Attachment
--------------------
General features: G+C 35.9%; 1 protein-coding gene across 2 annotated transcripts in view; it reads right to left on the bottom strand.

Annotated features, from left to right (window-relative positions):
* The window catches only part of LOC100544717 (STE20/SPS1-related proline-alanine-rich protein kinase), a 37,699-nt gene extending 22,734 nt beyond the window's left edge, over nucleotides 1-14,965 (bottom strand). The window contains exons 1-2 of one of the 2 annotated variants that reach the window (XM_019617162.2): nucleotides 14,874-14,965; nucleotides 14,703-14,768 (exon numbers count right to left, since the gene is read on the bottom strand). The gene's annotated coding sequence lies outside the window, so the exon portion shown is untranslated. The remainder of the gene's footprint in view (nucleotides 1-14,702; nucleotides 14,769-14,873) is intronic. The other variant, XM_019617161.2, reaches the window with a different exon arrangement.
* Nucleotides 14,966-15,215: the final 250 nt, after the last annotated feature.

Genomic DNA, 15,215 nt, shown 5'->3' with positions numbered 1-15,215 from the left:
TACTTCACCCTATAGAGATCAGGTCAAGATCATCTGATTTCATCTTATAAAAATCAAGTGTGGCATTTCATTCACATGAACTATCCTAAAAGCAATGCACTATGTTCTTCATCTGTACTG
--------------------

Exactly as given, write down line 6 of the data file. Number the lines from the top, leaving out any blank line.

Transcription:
TACTTCACCCTATAGAGATCAGGTCAAGATCATCTGATTTCATCTTATAAAAATCAAGTGTGGCATTTCATTCACATGAACTATCCTAAAAGCAATGCACTATGTTCTTCATCTGTACTG